So the idea was to base the evaluations of the efficiency of the structure, not so much on specific data, but on weekly/monthly temporal trends. In practice, the system shows the comparison between the "usual condition", i.e., an average of the values obtained from previous reference periods compared to current values. The qualitative evaluation is based on this comparison.

Data collection for managers

Another delicate aspect we had to consider was the visual language.

Most managers who deal with the data presented by the app, on the one hand, are not accustomed to statistical analysis and numerical data processing, and on the other hand, they have very little time to dedicate to monitoring these statistics.

The solution was to create a dashboard with a well-defined hierarchy of information, divided into three levels of detail: the first level of information deals with the most serious problems, and if you want to delve deeper, you can reach the second level that shows an overview of information aggregated by theme, which in turn can be expanded by opening the third level, which shows graphs and specific data on the trend of monitoring data for each individual theme.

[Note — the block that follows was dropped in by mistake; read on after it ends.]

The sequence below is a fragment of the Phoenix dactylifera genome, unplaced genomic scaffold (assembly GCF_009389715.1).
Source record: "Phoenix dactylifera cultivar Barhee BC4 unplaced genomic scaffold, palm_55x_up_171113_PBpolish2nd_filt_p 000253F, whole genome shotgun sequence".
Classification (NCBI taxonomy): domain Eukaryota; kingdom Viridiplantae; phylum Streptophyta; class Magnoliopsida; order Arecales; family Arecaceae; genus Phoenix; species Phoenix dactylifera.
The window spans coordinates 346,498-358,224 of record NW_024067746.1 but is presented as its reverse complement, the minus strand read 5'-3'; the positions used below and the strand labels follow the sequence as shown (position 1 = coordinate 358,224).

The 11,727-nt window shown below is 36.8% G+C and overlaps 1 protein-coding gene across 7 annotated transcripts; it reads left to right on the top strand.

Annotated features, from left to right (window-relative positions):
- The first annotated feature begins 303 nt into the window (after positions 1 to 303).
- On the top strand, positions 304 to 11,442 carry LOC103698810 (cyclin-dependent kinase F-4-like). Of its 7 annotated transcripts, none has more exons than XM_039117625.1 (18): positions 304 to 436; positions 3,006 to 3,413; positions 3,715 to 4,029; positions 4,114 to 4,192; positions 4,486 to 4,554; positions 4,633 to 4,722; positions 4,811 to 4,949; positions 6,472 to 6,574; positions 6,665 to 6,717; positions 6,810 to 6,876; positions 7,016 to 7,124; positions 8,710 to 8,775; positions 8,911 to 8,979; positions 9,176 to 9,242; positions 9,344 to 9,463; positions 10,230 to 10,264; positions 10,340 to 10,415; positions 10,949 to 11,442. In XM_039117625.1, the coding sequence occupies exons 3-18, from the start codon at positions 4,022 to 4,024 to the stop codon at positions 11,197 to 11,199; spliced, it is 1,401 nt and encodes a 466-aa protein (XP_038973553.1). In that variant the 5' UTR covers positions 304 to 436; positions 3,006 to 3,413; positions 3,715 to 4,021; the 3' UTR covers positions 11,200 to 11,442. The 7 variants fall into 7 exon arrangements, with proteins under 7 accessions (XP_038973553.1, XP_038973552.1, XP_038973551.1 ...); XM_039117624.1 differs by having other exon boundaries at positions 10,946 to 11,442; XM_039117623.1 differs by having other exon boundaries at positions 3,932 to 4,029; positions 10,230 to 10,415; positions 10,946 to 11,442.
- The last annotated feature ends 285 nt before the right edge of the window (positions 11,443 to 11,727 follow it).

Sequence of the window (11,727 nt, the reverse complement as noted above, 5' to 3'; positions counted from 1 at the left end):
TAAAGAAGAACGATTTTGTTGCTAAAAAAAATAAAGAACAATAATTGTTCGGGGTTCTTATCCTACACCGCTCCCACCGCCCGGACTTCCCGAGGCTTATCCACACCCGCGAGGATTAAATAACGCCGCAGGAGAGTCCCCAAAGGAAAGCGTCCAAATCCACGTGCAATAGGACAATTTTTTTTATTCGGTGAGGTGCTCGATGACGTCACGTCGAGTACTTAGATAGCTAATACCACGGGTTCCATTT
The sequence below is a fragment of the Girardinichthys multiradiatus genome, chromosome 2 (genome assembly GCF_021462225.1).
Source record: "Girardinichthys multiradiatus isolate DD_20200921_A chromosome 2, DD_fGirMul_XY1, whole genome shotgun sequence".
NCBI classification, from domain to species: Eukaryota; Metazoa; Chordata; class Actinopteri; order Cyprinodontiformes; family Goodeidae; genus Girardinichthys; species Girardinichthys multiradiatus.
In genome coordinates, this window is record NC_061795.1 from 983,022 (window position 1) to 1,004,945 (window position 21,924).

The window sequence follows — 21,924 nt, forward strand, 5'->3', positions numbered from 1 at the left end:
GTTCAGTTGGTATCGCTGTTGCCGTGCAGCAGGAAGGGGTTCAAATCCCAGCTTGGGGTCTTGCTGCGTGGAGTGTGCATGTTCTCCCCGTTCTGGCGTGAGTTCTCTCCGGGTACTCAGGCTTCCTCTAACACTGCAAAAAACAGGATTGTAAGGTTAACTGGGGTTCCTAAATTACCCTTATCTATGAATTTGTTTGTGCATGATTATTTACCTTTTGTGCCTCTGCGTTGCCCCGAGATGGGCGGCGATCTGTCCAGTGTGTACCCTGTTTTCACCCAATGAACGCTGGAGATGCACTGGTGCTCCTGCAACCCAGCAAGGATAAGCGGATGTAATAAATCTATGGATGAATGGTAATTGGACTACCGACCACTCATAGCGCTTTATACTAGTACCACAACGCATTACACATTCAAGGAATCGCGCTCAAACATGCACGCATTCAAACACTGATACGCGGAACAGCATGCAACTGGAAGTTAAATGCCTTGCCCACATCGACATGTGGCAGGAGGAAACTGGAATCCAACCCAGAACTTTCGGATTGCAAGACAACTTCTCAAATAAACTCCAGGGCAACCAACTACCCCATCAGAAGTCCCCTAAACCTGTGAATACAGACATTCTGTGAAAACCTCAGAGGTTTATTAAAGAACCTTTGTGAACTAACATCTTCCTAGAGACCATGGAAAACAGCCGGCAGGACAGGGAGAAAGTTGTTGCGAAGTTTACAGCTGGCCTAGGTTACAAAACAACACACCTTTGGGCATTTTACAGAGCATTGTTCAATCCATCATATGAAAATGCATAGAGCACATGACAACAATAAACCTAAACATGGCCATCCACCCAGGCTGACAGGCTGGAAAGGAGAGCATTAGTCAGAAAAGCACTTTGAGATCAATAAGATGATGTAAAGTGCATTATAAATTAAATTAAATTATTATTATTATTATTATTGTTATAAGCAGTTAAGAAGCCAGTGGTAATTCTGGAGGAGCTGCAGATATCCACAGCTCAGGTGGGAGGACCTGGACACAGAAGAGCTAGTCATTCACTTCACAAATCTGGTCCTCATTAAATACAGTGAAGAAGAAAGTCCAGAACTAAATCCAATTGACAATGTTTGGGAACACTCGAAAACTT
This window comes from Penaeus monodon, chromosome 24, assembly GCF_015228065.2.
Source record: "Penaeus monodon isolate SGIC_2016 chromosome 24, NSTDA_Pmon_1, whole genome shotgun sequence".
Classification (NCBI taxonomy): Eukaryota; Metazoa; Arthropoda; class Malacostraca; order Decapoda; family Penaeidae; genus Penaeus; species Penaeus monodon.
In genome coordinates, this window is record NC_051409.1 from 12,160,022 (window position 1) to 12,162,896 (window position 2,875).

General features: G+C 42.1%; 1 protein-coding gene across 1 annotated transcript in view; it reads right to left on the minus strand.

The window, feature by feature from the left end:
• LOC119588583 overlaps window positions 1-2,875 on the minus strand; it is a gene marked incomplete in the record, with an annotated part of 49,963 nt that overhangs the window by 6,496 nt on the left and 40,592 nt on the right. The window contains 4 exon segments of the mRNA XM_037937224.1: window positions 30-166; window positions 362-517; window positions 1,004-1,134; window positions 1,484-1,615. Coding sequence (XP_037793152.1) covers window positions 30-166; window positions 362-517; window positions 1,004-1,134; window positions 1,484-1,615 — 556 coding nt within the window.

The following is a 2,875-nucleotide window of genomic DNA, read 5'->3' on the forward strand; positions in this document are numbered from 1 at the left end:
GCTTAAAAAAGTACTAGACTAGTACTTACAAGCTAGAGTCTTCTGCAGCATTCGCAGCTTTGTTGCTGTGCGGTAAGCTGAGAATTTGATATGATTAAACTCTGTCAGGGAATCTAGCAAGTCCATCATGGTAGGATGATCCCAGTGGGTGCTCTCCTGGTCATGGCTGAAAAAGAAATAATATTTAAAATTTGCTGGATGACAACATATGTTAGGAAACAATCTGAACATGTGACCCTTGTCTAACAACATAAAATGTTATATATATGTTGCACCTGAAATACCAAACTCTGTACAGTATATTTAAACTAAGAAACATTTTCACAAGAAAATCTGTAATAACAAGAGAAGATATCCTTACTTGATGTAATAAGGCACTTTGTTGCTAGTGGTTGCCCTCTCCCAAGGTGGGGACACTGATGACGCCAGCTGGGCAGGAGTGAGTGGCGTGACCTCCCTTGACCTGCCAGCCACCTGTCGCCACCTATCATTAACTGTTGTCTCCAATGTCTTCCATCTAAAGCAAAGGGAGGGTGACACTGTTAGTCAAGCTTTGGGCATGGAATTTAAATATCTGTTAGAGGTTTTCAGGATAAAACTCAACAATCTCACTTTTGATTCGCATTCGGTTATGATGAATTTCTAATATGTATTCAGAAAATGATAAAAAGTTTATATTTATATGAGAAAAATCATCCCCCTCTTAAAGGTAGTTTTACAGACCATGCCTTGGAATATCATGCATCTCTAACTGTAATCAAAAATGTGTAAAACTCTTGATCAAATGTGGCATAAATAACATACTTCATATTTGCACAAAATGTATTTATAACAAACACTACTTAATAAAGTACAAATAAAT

This ensures that the information obtained meets the user's needs while respecting both their time availability and their expertise in data.

The process we followed

Collection of charts showing the work process and information gathering

Between research and field interviews

The design process started for us with the research phase. In particular, we decided together with the client to conduct field observation to understand the habits and behaviors of our users, and during the in-person observation, we took the opportunity to interview some managerial roles in order to gather information about their needs, their critical points, and concerns related to the use of certain data.

We gained a better understanding of what an RSA manager needed and what the strengths and weaknesses of our app would be.

Creating the Design System

Working on an existing visual identity that needed to be maintained, our job was to create a Design System starting from the development of components based on the current state and defining a path for its evolution.